people with a taste for the best in life and unbounded and sometimes
baseless ambition could only vie for a higher form of civilization.
The tiers-mondisme of the 60s and 70s; the Islamism that came with our quest
for modernity and corruptedit from its start in the late nineteenth century;
and the obsession of our intelligentsia with the Middle Easthave led to
disappointment and even disaster.
The intellectual proponents of a worldview, which wanted Iran to be a
vanguard of a Third World revolutionagainst the West; a champion of Islamic
values against alienating Westernization; and who saw the worldfrom the
narrow perspective of sheer anti Semitism and the rights of the
Palestinians, who were consideredright at any time and whatever
circumstances, are discredited.
We can see a new awareness of Iran's self interest which entails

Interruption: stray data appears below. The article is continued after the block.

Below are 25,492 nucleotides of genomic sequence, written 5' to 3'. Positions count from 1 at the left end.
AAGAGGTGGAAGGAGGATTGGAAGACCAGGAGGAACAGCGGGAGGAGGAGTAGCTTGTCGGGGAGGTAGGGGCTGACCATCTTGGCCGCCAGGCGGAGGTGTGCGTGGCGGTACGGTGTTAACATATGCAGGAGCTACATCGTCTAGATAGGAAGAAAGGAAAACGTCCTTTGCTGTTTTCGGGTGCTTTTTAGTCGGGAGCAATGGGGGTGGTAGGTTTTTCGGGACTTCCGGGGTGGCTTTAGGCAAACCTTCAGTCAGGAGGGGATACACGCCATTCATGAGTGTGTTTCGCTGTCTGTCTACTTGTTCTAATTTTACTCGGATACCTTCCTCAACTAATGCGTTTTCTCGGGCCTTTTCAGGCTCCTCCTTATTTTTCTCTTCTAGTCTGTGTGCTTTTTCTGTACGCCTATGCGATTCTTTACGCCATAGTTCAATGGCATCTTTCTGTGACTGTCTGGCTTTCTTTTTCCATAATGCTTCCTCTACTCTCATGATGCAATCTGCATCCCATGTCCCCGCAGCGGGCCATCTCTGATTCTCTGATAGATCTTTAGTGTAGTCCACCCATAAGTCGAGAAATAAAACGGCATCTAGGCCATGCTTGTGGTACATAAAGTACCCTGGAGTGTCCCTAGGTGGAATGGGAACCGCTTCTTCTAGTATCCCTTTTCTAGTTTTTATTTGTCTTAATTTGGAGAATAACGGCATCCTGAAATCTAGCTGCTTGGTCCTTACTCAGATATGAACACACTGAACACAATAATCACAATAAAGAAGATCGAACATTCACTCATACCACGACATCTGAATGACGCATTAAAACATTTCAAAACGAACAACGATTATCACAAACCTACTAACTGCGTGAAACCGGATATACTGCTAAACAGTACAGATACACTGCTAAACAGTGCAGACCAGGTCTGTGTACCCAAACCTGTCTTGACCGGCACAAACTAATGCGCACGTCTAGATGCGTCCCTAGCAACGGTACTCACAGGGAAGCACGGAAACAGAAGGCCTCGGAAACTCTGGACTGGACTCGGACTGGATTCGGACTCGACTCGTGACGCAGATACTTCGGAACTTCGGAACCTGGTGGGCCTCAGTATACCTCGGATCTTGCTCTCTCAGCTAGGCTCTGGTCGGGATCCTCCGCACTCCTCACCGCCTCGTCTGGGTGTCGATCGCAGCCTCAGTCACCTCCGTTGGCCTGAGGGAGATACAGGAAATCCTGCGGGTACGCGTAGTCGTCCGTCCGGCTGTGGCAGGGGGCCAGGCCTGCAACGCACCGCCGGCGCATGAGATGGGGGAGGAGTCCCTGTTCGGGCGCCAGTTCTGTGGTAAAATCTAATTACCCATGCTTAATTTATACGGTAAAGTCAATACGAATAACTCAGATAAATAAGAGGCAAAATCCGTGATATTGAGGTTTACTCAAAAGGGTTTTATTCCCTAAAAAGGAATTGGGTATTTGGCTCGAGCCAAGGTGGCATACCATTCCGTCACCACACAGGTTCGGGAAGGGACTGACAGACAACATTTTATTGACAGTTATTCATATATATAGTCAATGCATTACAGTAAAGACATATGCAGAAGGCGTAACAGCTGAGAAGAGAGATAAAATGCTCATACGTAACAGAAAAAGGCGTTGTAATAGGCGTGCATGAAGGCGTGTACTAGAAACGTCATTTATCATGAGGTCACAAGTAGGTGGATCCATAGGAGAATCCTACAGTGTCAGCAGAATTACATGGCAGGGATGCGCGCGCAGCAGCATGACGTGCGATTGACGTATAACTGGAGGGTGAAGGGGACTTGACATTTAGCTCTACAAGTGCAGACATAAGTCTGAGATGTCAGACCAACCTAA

disengagement from the quagmire of theMiddle East and the inherent
backwardness and cruelty of the Islamic world. As an active part of the
MiddleEast we have condemned ourselves to share the plight of both Islamic
and Third World societies.
More and more people come to the realization that those three worlds have
nothing to offer but misery andsuppression and perpetuation of
underdevelopment. Iran, even now and under an Islamic regime, which ismore
Palestinian than the majority of the Palestinians themselves, and bent on
rejecting Westernization, ispractically abandoning a value system that has
brought us to the level of a Third World, an Islamic, andMiddle Eastern
Anybody can see the thirst of the people for things Western. We are in the
process of a spiritual exodus. Iam sure of seeing the full fruition of this
idea. As a nation, Iranians want progress. We are a consumersociety and
there is nothing wrong with consumerism, the motor for humanity's long march
from top of thetrees to landing on the moon (the problems caused by